Nicola Adams will spearhead a trio of Yorkshire boxers at the Rio Olympics - and the London 2012 gold medallist is gunning to make history for Team GB.
The 34-year-old joins fellow Leeds fighter Qais Ashfaq and Keighley’s Muhammad Ali in a 12-strong British boxing squad heading to Brazil, which was confirmed at Sheffield’s English Institute of Sport yesterday.
It will be the largest party of British boxers since the Los Angeles Games of 1984.
Adams, who won gold at the world championships for a first time earlier this year, will attempt to defend her flyweight crown four years after becoming the first woman to win boxing gold in Olympic history.
“I always aim for gold. I always want the best,” Adams told the Yorkshire Post.
“I know they are going to be coming for me because they all want to be Olympic champion and be where I was in London. But I prefer that. It spurs me on and keeps me motivated.
“I need to make sure I give 110 per cent when I step into the ring which I will do. I’m not going to let anything stop me.”
No boxer - male or female - have won successive gold medals at an Olympics since 1954 and Adams believes gold could create history that lasts a lifetime.
“I want to cement a legacy,” added Adams, with her iconic smile beaming. “Impossible is nothing.”
Legacy is also the word on the lips of Ali as he handles the pressure of sharing the name of boxing’s greatest.
I always aim for gold. I always want the bestNicola Adams
A golden moment at Rio would come just 79 days after his and so many others’ idol passed away and almost 66 years to the day since Cassius Clay won Olympic gold at 18 years old.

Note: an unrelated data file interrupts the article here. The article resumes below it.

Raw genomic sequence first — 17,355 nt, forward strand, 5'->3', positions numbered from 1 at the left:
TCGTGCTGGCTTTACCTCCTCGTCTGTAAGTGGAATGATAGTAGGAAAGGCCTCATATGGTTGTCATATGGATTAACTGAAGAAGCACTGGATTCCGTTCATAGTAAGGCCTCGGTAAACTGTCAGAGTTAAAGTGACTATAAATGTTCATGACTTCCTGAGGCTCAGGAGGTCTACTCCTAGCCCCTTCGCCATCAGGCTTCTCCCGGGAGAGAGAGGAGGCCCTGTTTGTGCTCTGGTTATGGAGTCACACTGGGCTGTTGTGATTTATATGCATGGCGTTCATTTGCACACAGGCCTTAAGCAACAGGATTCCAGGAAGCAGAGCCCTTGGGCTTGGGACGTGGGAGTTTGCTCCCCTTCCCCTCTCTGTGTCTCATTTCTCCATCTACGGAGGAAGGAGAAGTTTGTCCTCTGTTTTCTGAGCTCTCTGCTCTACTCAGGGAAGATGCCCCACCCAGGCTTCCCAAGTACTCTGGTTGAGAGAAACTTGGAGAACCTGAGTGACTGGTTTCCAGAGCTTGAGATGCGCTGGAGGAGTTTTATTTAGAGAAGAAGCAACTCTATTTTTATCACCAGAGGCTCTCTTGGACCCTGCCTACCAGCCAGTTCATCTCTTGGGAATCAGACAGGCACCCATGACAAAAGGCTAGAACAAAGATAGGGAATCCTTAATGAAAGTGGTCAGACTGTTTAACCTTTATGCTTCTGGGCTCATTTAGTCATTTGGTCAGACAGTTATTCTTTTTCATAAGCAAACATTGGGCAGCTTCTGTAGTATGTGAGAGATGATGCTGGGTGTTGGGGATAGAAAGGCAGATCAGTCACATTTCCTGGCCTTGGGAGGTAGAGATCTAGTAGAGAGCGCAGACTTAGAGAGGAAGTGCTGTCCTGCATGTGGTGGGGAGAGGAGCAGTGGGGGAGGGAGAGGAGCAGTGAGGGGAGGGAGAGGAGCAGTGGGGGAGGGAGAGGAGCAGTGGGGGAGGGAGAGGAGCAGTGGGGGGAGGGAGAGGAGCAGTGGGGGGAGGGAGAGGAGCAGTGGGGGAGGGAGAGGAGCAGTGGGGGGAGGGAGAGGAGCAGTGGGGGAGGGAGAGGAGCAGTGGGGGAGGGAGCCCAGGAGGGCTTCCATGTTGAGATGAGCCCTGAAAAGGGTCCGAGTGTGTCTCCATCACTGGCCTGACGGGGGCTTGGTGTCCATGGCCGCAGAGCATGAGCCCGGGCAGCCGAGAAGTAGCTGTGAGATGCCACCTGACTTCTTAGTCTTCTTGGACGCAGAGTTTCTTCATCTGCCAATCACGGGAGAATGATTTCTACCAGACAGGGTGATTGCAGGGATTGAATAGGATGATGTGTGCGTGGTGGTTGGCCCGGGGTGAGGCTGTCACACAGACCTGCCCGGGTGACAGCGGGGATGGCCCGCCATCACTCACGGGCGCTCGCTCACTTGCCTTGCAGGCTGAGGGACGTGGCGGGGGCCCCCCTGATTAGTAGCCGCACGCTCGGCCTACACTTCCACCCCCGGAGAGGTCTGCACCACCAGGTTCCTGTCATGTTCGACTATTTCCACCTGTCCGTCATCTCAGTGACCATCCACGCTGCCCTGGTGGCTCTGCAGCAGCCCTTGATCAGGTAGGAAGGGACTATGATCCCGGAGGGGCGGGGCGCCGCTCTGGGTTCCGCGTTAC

The Keighley fighter is two years further into his own career and admits the global attention of a dream fairytale is becoming the norm.
“I am used to it now. I just want to get in the ring and do what I do, “ the 20-year-old said.
“I just hope that 50 years down the line there will be another Muhammad Ali winning an Olympic gold medal.
“That doesn’t sound too bad.”
Bantamweight hopeful Ashfaq was in the selection reckoning all the way into the lead up to London four years ago until Hull’s Luke Campbell was given the nod ahead of him.
But the 23-year-old believes the four-year wait has worked in his favour as he attempts to defend Campbell’s gold medal.
Ashfaq said: “I have worked too hard not to be going there for gold, that’s what I go to every tournament to get.
“It’s been a few years coming but the wait has done me the world of good. I’m ready to perform on the big stage now.”